Good Jazz


The way to tell good jazz is that you don’t notice him till the song’s ‘most over. Good jazz sneaks up behind you and pulls down your shorts and then drinks your beer when you to turn to see what’s happening. You stumble and fall, wondering who did the dirty deed, and you look back, but you sure it couldn’t be jazz, ‘cause he sitting yonder in the corner, cleaning his horn and minding his own damned business. That foam on his mouth just blow back from the spit valve.

Good jazz hangs outside the club, under a tattered awning as the rain soaks up the oil from the day’s toil, leaning against the brick wall. He’s out there, cool as fuck in his shades, smoking a shorty and minding his game. Good jazz sees you, and exhales a thin cloud, and says, “What’s up?”

You get excited, seeing his axe and hoping he might play you a bit, but he don’t play, ’cause the music is him. He don’t need to play that horn; good jazz gonna play you instead. You stand next to him, quiet as all get out, listenin’ to his stories and trying to remember the words. But good jazz don’t need no words to tell his stories.

Sometimes, good jazz ain’t a he at all, and when that happens, it’s special, ‘cause you know damn well that bad jazz be trying to keep good jazz locked up all night. You can find bad jazz anytime. He sit in the back of clubs, wearing shiny shoes and a too-tight suit, blowing sour notes from his horn and making a ruckus. You ask bad jazz to chill so you can hear good jazz blowing and singing outside, but he don’t shut up.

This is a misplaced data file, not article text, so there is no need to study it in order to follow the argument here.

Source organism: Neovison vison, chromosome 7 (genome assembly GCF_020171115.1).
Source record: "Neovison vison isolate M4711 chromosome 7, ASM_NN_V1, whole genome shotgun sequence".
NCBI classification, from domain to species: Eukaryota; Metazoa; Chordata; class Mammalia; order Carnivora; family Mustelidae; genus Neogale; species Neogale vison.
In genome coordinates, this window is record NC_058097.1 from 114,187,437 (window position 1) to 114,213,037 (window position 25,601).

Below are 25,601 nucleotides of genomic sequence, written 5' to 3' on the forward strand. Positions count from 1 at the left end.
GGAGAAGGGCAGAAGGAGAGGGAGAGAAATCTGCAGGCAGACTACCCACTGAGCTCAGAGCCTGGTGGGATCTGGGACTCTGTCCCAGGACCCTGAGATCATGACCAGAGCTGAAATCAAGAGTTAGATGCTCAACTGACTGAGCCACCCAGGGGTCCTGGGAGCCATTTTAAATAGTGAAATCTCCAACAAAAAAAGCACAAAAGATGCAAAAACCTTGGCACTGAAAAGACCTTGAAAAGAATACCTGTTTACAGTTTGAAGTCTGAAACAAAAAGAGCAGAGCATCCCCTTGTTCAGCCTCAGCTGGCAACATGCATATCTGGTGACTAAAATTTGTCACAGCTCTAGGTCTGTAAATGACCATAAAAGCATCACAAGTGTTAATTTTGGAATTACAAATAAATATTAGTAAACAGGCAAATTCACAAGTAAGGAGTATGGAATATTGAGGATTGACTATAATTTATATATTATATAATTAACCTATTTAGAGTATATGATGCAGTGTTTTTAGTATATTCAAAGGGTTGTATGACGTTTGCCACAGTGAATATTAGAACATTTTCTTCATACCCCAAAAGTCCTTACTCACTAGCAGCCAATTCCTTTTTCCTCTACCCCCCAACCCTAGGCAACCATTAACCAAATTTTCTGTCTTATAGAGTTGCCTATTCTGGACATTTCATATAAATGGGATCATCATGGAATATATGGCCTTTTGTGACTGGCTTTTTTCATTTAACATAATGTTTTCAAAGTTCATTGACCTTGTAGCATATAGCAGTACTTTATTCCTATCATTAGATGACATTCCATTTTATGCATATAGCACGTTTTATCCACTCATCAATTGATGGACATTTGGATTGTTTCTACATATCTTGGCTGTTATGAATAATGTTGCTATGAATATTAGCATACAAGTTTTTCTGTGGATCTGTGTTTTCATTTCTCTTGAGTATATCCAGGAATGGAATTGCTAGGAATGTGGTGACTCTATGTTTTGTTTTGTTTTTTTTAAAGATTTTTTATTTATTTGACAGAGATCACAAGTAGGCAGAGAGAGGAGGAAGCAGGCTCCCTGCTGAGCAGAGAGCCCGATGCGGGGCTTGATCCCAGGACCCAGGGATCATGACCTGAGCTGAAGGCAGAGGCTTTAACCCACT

Bad jazz always wants attention.

Good jazz, though, good jazz he just play and whisper. He don’t write down the notes and she don’t sing the song the same way twice, but that just bring you back. Good jazz don’t color in the lines, ‘cause the lines remind him too much of prison cells or dirty, smoky nights in the monochrome city with just a needle to keep him company. Good jazz would rather be outside, playing with his girl, sexing her something good, and letting you listen, long as you keep your eyes closed.

Good jazz don’t never seem to stay in the club long, but that’s okay. Better out than in anyway, right?

11 thoughts on “Good Jazz

    1. Bill Jones, Jr. says:

      Thanks so much for asking, but unfortunately, none of my books is in print anymore. I pulled them from sale some time back because I could never find the time to market them properly. Given the condition of the publishing environment these days, I’m not sure if I’ll ever be able to sell them again. I really appreciate the interest, however.

  1. Iris Orpi says:

    This is incredible. It’s probably coincidence (or not), but I got the same breathless, weak-kneed, drunken, feverish yearning reading this as when I first read Toni Morrison’s “Jazz”, and that was many years ago. A critic so aptly described the book “Shakespeare singin’ the blues”, and I must say this work of yours would pass as “Ovid on improv”. Just a couple degrees worldlier than the Bard, but every bit as lyrical.

    1. Bill Jones, Jr. says:

      Iris, thanks so much for what is probably the best writing compliment of my life. 🙂 I must confess to ignorantly never having read Ms. Morrison’s book, but now I’m convinced I must correct that oversight.

      1. Iris Orpi says:

        Now if this wasn’t directly influenced by that book, there is only one conclusion: both that and this are influenced by the same song / era / culture / whatever other abstract arena of the muse.

        I apologize for not reading this blog more frequently (although the apology is more to myself than to you). There is more for me to learn and absorb here, to manifest in my own creative output later.

        Stay inspired, Sir.

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